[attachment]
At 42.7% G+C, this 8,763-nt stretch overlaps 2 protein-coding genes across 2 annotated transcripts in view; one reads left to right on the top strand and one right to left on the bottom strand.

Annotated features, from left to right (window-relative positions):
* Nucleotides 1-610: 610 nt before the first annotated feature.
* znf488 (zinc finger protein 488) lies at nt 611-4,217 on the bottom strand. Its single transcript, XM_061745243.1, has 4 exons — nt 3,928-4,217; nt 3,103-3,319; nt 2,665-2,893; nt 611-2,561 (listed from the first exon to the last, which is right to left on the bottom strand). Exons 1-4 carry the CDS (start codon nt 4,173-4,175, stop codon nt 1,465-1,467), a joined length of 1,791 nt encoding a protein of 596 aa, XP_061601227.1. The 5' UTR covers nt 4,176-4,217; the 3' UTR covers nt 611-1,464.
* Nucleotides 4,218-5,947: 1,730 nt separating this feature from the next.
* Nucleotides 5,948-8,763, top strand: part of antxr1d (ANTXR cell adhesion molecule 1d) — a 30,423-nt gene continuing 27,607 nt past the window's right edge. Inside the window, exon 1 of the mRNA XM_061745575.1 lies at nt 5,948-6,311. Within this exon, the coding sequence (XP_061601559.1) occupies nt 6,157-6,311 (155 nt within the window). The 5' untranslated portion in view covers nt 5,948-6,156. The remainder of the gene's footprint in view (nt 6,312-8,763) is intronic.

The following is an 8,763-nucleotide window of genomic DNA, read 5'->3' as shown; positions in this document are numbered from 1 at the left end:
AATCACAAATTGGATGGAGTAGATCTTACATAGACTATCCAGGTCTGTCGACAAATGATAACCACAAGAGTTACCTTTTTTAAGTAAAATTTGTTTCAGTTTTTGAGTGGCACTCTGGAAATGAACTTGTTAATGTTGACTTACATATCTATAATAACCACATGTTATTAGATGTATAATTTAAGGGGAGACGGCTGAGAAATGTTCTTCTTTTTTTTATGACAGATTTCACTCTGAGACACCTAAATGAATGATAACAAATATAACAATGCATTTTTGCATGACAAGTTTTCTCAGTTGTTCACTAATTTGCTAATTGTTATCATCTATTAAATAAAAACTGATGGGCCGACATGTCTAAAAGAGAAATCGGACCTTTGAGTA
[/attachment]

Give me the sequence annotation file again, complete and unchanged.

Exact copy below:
At 42.7% G+C, this 8,763-nt stretch overlaps 2 protein-coding genes across 2 annotated transcripts in view; one reads left to right on the top strand and one right to left on the bottom strand.

Annotated features, from left to right (window-relative positions):
* Nucleotides 1-610: 610 nt before the first annotated feature.
* znf488 (zinc finger protein 488) lies at nt 611-4,217 on the bottom strand. Its single transcript, XM_061745243.1, has 4 exons — nt 3,928-4,217; nt 3,103-3,319; nt 2,665-2,893; nt 611-2,561 (listed from the first exon to the last, which is right to left on the bottom strand). Exons 1-4 carry the CDS (start codon nt 4,173-4,175, stop codon nt 1,465-1,467), a joined length of 1,791 nt encoding a protein of 596 aa, XP_061601227.1. The 5' UTR covers nt 4,176-4,217; the 3' UTR covers nt 611-1,464.
* Nucleotides 4,218-5,947: 1,730 nt separating this feature from the next.
* Nucleotides 5,948-8,763, top strand: part of antxr1d (ANTXR cell adhesion molecule 1d) — a 30,423-nt gene continuing 27,607 nt past the window's right edge. Inside the window, exon 1 of the mRNA XM_061745575.1 lies at nt 5,948-6,311. Within this exon, the coding sequence (XP_061601559.1) occupies nt 6,157-6,311 (155 nt within the window). The 5' untranslated portion in view covers nt 5,948-6,156. The remainder of the gene's footprint in view (nt 6,312-8,763) is intronic.

The following is an 8,763-nucleotide window of genomic DNA, read 5'->3' as shown; positions in this document are numbered from 1 at the left end:
AATCACAAATTGGATGGAGTAGATCTTACATAGACTATCCAGGTCTGTCGACAAATGATAACCACAAGAGTTACCTTTTTTAAGTAAAATTTGTTTCAGTTTTTGAGTGGCACTCTGGAAATGAACTTGTTAATGTTGACTTACATATCTATAATAACCACATGTTATTAGATGTATAATTTAAGGGGAGACGGCTGAGAAATGTTCTTCTTTTTTTTATGACAGATTTCACTCTGAGACACCTAAATGAATGATAACAAATATAACAATGCATTTTTGCATGACAAGTTTTCTCAGTTGTTCACTAATTTGCTAATTGTTATCATCTATTAAATAAAAACTGATGGGCCGACATGTCTAAAAGAGAAATCGGACCTTTGAGTA